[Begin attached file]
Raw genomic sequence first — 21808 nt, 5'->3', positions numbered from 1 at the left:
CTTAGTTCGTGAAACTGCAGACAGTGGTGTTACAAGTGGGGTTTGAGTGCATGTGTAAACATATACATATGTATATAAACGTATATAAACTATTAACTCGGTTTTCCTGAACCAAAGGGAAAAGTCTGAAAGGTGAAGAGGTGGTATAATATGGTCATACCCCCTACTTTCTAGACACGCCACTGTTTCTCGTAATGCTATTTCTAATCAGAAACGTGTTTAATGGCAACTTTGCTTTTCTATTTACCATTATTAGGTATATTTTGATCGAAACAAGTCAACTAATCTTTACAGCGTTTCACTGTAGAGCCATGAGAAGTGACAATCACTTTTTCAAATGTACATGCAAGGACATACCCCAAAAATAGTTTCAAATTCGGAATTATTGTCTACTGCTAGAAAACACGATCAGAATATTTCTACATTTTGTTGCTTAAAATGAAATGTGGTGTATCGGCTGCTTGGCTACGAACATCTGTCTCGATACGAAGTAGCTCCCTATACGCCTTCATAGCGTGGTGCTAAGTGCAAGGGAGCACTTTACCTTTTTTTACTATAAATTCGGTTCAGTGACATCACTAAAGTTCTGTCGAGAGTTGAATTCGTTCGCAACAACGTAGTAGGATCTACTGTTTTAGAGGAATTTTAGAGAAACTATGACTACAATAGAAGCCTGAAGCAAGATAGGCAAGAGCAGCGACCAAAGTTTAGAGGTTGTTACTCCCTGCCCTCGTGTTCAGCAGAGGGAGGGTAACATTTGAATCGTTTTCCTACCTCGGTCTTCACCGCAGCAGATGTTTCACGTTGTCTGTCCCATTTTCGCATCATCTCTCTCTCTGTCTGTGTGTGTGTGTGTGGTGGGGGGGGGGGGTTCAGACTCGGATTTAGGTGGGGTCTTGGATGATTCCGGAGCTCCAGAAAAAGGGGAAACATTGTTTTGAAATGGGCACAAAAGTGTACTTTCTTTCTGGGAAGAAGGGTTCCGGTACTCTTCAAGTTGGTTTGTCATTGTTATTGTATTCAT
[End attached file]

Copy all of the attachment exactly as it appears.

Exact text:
Raw genomic sequence first — 21808 nt, 5'->3', positions numbered from 1 at the left:
CTTAGTTCGTGAAACTGCAGACAGTGGTGTTACAAGTGGGGTTTGAGTGCATGTGTAAACATATACATATGTATATAAACGTATATAAACTATTAACTCGGTTTTCCTGAACCAAAGGGAAAAGTCTGAAAGGTGAAGAGGTGGTATAATATGGTCATACCCCCTACTTTCTAGACACGCCACTGTTTCTCGTAATGCTATTTCTAATCAGAAACGTGTTTAATGGCAACTTTGCTTTTCTATTTACCATTATTAGGTATATTTTGATCGAAACAAGTCAACTAATCTTTACAGCGTTTCACTGTAGAGCCATGAGAAGTGACAATCACTTTTTCAAATGTACATGCAAGGACATACCCCAAAAATAGTTTCAAATTCGGAATTATTGTCTACTGCTAGAAAACACGATCAGAATATTTCTACATTTTGTTGCTTAAAATGAAATGTGGTGTATCGGCTGCTTGGCTACGAACATCTGTCTCGATACGAAGTAGCTCCCTATACGCCTTCATAGCGTGGTGCTAAGTGCAAGGGAGCACTTTACCTTTTTTTACTATAAATTCGGTTCAGTGACATCACTAAAGTTCTGTCGAGAGTTGAATTCGTTCGCAACAACGTAGTAGGATCTACTGTTTTAGAGGAATTTTAGAGAAACTATGACTACAATAGAAGCCTGAAGCAAGATAGGCAAGAGCAGCGACCAAAGTTTAGAGGTTGTTACTCCCTGCCCTCGTGTTCAGCAGAGGGAGGGTAACATTTGAATCGTTTTCCTACCTCGGTCTTCACCGCAGCAGATGTTTCACGTTGTCTGTCCCATTTTCGCATCATCTCTCTCTCTGTCTGTGTGTGTGTGTGTGGTGGGGGGGGGGGGTTCAGACTCGGATTTAGGTGGGGTCTTGGATGATTCCGGAGCTCCAGAAAAAGGGGAAACATTGTTTTGAAATGGGCACAAAAGTGTACTTTCTTTCTGGGAAGAAGGGTTCCGGTACTCTTCAAGTTGGTTTGTCATTGTTATTGTATTCAT